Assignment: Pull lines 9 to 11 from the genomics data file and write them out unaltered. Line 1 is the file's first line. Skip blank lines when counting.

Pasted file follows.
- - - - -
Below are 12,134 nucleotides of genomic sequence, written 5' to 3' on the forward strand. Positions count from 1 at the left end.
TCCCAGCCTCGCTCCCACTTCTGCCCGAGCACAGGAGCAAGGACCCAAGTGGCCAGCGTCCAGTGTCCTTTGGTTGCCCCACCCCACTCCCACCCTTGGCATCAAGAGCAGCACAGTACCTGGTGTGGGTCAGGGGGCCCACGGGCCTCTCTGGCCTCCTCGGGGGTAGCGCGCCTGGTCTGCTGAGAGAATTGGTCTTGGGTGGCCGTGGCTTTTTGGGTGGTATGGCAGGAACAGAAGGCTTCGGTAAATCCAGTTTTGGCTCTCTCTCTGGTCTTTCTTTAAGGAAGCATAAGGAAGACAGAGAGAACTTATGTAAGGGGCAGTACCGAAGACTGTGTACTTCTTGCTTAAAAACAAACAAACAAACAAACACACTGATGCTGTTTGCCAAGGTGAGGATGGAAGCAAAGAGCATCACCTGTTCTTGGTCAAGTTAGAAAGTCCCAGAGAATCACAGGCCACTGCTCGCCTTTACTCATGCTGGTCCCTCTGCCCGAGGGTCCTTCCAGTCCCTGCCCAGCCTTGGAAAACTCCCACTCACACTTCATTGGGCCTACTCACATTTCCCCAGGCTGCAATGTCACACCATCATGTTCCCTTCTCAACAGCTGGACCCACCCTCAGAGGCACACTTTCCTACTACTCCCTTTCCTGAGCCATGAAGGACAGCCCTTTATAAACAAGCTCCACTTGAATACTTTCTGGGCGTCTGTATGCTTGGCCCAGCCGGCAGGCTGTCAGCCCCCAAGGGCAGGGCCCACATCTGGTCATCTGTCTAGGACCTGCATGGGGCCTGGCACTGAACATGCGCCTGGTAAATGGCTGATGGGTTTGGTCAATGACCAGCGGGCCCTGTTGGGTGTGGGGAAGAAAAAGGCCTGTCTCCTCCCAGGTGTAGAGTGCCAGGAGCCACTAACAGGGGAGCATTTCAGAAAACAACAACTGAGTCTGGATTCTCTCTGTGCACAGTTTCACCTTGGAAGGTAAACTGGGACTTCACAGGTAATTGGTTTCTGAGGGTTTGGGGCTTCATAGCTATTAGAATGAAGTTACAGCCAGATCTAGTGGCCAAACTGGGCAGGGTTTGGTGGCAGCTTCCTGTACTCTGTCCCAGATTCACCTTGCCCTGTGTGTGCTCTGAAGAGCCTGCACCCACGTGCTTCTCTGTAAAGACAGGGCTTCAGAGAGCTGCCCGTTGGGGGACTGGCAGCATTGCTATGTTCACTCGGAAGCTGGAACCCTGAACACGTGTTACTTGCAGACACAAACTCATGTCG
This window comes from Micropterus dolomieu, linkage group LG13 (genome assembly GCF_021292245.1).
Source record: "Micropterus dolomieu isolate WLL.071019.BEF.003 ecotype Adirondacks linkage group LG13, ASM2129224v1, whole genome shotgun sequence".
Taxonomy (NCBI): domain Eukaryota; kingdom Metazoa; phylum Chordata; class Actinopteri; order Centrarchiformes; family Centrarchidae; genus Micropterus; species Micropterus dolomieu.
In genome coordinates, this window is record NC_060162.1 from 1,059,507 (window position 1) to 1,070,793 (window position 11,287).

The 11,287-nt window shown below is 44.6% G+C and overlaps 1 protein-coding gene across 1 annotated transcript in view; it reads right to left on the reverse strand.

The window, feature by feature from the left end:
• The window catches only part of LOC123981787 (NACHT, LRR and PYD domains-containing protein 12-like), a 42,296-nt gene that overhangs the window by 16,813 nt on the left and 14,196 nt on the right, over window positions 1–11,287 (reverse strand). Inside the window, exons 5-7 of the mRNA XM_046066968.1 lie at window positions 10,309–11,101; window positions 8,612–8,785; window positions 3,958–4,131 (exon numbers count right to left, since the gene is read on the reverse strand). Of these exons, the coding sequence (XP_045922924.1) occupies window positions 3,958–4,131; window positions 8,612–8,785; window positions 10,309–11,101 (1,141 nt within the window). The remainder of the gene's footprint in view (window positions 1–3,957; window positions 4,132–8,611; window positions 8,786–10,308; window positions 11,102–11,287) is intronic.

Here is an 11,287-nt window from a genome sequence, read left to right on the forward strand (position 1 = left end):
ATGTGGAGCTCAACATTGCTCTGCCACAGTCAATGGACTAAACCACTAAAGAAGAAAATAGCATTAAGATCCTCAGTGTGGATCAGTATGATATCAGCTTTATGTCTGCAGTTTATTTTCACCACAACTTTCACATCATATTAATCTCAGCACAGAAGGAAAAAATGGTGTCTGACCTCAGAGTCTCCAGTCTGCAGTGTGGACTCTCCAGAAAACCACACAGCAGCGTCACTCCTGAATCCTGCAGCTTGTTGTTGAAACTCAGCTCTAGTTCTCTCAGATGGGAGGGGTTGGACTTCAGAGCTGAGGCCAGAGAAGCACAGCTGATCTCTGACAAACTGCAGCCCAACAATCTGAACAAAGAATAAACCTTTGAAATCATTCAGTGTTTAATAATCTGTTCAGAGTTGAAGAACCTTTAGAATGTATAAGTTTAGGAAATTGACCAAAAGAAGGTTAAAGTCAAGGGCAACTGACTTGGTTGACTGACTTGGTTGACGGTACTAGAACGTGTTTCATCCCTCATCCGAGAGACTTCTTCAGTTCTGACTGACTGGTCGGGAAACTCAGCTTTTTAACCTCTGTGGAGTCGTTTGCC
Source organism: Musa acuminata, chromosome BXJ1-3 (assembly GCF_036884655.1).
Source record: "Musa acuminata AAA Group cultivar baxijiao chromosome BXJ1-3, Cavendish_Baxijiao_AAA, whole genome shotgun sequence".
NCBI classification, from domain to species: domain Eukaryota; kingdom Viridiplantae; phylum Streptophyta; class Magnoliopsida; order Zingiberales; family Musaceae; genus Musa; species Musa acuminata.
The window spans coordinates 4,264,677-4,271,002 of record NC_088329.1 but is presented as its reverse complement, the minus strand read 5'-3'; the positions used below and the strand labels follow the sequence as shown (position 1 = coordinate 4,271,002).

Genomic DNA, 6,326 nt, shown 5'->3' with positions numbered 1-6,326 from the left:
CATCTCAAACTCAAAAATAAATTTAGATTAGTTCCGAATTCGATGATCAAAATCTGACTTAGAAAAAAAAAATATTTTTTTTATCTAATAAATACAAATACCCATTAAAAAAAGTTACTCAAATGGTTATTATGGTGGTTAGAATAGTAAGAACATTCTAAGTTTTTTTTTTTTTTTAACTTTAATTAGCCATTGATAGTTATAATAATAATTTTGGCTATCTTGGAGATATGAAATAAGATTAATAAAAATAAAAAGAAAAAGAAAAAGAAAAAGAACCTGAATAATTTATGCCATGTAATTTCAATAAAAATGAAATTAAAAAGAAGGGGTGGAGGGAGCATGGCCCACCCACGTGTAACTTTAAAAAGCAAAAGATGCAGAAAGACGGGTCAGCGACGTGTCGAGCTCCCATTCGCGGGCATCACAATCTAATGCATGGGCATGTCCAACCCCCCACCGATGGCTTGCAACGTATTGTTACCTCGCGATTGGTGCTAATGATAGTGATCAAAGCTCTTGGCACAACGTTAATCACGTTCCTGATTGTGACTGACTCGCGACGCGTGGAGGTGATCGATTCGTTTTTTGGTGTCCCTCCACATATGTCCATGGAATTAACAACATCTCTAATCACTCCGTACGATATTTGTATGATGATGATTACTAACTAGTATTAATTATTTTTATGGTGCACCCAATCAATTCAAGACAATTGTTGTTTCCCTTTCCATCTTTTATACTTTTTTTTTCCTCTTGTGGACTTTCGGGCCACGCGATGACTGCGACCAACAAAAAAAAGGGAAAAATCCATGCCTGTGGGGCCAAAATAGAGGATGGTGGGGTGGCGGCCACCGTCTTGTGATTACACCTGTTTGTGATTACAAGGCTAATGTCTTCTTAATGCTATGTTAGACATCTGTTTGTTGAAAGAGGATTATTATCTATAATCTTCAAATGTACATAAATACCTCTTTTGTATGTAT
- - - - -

• The window catches only part of LOC123981787 (NACHT, LRR and PYD domains-containing protein 12-like), a 42,296-nt gene that overhangs the window by 16,813 nt on the left and 14,196 nt on the right, over window positions 1–11,287 (reverse strand). Inside the window, exons 5-7 of the mRNA XM_046066968.1 lie at window positions 10,309–11,101; window positions 8,612–8,785; window positions 3,958–4,131 (exon numbers count right to left, since the gene is read on the reverse strand). Of these exons, the coding sequence (XP_045922924.1) occupies window positions 3,958–4,131; window positions 8,612–8,785; window positions 10,309–11,101 (1,141 nt within the window). The remainder of the gene's footprint in view (window positions 1–3,957; window positions 4,132–8,611; window positions 8,786–10,308; window positions 11,102–11,287) is intronic.

Here is an 11,287-nt window from a genome sequence, read left to right on the forward strand (position 1 = left end):
ATGTGGAGCTCAACATTGCTCTGCCACAGTCAATGGACTAAACCACTAAAGAAGAAAATAGCATTAAGATCCTCAGTGTGGATCAGTATGATATCAGCTTTATGTCTGCAGTTTATTTTCACCACAACTTTCACATCATATTAATCTCAGCACAGAAGGAAAAAATGGTGTCTGACCTCAGAGTCTCCAGTCTGCAGTGTGGACTCTCCAGAAAACCACACAGCAGCGTCACTCCTGAATCCTGCAGCTTGTTGTTGAAACTCAGCTCTAGTTCTCTCAGATGGGAGGGGTTGGACTTCAGAGCTGAGGCCAGAGAAGCACAGCTGATCTCTGACAAACTGCAGCCCAACAATCTGAACAAAGAATAAACCTTTGAAATCATTCAGTGTTTAATAATCTGTTCAGAGTTGAAGAACCTTTAGAATGTATAAGTTTAGGAAATTGACCAAAAGAAGGTTAAAGTCAAGGGCAACTGACTTGGTTGACTGACTTGGTTGACGGTACTAGAACGTGTTTCATCCCTCATCCGAGAGACTTCTTCAGTTCTGACTGACTGGTCGGGAAACTCAGCTTTTTAACCTCTGTGGAGTCGTTTGCC